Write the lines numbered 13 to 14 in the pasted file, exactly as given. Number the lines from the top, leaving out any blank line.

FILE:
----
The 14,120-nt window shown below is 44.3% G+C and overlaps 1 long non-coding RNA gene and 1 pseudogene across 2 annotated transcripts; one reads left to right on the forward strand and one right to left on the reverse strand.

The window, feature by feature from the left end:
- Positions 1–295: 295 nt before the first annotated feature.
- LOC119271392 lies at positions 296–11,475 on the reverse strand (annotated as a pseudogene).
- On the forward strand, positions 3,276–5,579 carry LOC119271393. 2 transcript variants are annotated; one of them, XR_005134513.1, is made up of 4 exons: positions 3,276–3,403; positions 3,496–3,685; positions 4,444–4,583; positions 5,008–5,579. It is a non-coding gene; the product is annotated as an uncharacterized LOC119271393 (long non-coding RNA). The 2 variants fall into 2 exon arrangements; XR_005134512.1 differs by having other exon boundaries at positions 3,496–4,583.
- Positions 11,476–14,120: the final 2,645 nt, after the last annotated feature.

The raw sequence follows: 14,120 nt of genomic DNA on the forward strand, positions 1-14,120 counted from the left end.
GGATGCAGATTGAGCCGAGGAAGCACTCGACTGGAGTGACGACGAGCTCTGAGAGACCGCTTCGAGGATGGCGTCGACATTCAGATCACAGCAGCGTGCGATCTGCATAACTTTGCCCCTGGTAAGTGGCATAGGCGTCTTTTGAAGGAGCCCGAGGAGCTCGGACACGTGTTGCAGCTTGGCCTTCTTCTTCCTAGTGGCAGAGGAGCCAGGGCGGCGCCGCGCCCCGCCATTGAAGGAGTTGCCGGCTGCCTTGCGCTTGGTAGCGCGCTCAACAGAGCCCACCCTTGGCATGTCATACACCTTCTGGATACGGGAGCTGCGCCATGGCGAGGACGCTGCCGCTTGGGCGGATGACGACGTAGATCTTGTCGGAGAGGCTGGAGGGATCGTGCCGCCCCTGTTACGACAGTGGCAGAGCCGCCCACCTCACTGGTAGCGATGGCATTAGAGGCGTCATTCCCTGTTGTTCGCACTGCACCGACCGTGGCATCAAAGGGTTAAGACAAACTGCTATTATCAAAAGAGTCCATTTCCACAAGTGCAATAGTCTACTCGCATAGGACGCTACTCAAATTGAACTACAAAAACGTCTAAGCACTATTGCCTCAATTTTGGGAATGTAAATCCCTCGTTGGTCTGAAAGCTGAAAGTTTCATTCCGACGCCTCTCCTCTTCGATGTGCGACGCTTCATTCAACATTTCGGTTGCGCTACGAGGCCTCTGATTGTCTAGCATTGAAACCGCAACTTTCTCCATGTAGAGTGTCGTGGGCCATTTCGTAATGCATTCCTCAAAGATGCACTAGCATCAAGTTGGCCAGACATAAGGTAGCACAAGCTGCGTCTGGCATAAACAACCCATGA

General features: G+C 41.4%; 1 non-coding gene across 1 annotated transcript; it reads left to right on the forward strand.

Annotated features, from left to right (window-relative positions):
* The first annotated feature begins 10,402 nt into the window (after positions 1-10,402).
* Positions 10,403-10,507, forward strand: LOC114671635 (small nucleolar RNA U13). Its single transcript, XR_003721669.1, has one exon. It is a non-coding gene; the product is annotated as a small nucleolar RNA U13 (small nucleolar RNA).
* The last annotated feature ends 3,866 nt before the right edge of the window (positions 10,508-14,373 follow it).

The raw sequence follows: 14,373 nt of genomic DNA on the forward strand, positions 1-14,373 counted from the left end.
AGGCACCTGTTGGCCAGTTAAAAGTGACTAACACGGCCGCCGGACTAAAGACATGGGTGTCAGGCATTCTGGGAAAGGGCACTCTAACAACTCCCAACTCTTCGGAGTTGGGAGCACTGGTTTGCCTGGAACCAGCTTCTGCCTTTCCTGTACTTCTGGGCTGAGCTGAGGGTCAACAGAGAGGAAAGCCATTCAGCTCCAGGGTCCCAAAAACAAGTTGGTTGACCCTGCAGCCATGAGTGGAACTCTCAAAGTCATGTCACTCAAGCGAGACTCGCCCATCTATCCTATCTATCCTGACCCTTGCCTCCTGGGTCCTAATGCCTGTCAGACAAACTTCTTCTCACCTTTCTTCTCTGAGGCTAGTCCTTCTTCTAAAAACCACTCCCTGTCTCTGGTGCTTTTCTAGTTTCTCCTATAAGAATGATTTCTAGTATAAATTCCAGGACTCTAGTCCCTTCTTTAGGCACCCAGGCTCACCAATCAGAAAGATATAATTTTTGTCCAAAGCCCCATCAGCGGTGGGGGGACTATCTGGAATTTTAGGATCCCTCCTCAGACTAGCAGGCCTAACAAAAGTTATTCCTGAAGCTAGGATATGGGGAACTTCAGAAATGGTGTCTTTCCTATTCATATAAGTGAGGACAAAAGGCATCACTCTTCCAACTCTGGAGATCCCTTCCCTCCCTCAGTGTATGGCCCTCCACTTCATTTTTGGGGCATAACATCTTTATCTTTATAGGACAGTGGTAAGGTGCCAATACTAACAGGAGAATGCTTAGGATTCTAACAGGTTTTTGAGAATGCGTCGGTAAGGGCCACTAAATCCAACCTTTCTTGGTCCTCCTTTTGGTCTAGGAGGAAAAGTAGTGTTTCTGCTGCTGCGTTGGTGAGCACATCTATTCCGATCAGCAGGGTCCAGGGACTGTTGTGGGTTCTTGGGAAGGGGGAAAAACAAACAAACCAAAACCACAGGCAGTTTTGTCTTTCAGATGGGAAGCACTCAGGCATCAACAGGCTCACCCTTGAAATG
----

* The last annotated feature ends 3,866 nt before the right edge of the window (positions 10,508-14,373 follow it).

The raw sequence follows: 14,373 nt of genomic DNA on the forward strand, positions 1-14,373 counted from the left end.